clock menu more-arrow no yes mobile

Filed under:

Prospect of the Day: Taylor Jordan, RHP, Washington Nationals

Taylor Jordan
Taylor Jordan
Jim McIsaac

Rookie right-hander Taylor Jordan takes the mound for the Washington Nationals in their game this morning against the Milwaukee Brewers. This is Jordan's second major league start. He wasn't a heralded prospect pre-season, little-known outside of Nationals circles, but here he is making an Independence Day start in the Show. He's had an outstanding season thus far, and a logical choice as today's Prospect of the Day.

Jordan was drafted by the Nationals in the ninth round in 2009, from Brevard Community College in Florida, signing for a $99,500 bonus. He had a decent pro debut with a 3.63 ERA and a 33/9 K/BB in 35 innings for the Gulf Coast League Nationals. in 2010 he moved up to Vermont in the New York-Penn League, where he posted an unattractive 4.94 ERA with a 54/17 K/BB and 73 hits allowed in 62 innings.

2011 began well: 9-4, 2.48 ERA with a 63/23 K/BB in 94 innings for Low-A Hagerstown. It didn't end well: his elbow gave out at mid-season, requiring Tommy John surgery. His rehab and recovery went perfectly and he was back on the mound last June, starting off with a 17/2 K/BBB in 14 innings in the New York-Penn League, then finishing with 40 innings over nine starts with a 28/9 K/BB, 4.05 ERA for Hagerstown.

Jordan opened 2013 with High-A Potomac and was dominant, posting a 1.24 ERA with a 29/6 K/BB in 36 innings. Promoted to Double-A Harrisburg, he was even better, going 7-0, 0.83 with a 43/9 K/BB in 54 innings. He was jumped to the majors last week when the Nationals needed a starter, skipping Triple-A entirely. This is quite a rise for a guy who was just finishing his Tommy John rehab a year ago.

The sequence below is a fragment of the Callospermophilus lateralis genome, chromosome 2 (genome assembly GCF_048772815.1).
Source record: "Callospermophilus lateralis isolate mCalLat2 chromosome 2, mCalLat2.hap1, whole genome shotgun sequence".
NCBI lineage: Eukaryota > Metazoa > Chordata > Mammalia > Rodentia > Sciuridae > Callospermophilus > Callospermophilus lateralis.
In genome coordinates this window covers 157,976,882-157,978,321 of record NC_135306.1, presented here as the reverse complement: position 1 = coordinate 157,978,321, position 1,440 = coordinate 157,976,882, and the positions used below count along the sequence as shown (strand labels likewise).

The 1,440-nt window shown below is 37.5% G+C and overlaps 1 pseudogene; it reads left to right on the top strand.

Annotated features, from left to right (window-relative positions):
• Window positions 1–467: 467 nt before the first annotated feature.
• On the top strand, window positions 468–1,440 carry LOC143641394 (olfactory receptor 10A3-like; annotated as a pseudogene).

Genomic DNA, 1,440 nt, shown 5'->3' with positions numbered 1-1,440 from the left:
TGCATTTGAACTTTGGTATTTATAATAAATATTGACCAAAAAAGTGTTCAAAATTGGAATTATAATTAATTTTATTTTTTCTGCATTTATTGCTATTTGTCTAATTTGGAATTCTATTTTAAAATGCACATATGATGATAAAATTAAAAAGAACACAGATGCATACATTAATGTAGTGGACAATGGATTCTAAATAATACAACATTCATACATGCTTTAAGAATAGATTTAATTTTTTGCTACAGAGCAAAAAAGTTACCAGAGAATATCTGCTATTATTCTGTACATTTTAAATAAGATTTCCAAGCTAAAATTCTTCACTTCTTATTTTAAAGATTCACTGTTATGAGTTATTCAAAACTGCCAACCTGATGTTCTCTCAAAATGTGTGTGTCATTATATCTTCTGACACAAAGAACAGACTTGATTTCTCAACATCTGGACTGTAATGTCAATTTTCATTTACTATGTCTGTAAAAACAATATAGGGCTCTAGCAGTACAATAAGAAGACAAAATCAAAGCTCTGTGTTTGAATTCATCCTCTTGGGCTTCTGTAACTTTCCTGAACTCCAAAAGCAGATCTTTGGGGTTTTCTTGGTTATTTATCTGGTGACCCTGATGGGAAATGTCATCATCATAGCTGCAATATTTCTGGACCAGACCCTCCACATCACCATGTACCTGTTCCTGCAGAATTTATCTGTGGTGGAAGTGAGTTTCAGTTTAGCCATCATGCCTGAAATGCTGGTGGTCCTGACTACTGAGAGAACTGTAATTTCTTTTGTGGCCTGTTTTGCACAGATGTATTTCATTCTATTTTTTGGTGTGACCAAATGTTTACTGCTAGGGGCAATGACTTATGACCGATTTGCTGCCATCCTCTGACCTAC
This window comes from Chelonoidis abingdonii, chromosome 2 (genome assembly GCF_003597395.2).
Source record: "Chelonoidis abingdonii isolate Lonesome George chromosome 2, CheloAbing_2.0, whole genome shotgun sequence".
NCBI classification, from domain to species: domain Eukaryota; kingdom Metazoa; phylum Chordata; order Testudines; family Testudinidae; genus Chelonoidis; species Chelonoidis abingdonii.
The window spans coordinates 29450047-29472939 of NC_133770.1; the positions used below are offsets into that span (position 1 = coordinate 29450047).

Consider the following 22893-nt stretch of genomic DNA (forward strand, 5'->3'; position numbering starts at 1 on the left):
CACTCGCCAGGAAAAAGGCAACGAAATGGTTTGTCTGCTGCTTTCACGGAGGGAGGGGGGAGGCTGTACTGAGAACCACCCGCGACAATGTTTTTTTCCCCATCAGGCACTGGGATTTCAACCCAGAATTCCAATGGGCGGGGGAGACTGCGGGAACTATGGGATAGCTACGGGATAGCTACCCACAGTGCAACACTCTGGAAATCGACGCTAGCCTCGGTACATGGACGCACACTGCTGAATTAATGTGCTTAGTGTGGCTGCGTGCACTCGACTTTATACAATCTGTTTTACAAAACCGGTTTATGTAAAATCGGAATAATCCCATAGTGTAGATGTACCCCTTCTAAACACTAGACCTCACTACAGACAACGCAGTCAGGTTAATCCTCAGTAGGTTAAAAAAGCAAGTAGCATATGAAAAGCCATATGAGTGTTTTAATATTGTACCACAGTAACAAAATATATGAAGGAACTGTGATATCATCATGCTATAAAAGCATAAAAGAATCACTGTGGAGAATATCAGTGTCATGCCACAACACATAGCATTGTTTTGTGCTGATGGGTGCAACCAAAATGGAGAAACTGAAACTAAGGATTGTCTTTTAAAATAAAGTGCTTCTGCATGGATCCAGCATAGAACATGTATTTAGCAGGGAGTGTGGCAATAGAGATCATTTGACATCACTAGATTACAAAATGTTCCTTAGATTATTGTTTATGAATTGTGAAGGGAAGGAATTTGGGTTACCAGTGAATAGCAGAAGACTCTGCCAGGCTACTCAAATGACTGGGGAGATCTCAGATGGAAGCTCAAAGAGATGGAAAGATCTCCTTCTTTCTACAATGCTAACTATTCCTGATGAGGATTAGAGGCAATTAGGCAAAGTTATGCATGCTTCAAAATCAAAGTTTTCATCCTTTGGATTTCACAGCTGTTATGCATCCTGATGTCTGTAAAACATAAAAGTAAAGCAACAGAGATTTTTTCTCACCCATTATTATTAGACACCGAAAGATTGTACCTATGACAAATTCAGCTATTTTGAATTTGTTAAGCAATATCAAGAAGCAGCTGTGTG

Jordan is a 6-3, 190 pound right-hander, born January 17, 1989. His fastball velocity varies between 89 and 95 MPH, averaging around 91-92. His fastball has good sinking action and will tail in on right-handed hitters. His secondary pitches are a changeup and a slider; neither are excellent but they work well enough when he mixes his pitches properly. His control has always been good, but his command within the strike zone hasn't always been perfect, hardly an uncommon issue with young pitchers of course. He has a strong ground ball tendency and gives up very few home runs, just one in 90 minor league innings this year, and only 14 in his entire minor league career covering 339 innings.

Jordan will probably return to the minors when Dan Haren comes off the disabled list, but the rookie has come a long way in a short time. Although Jordan doesn't project as an ace, he keeps the ball down, avoids homers, and doesn't walk the ballpark. That's the recipe for a solid number four starter.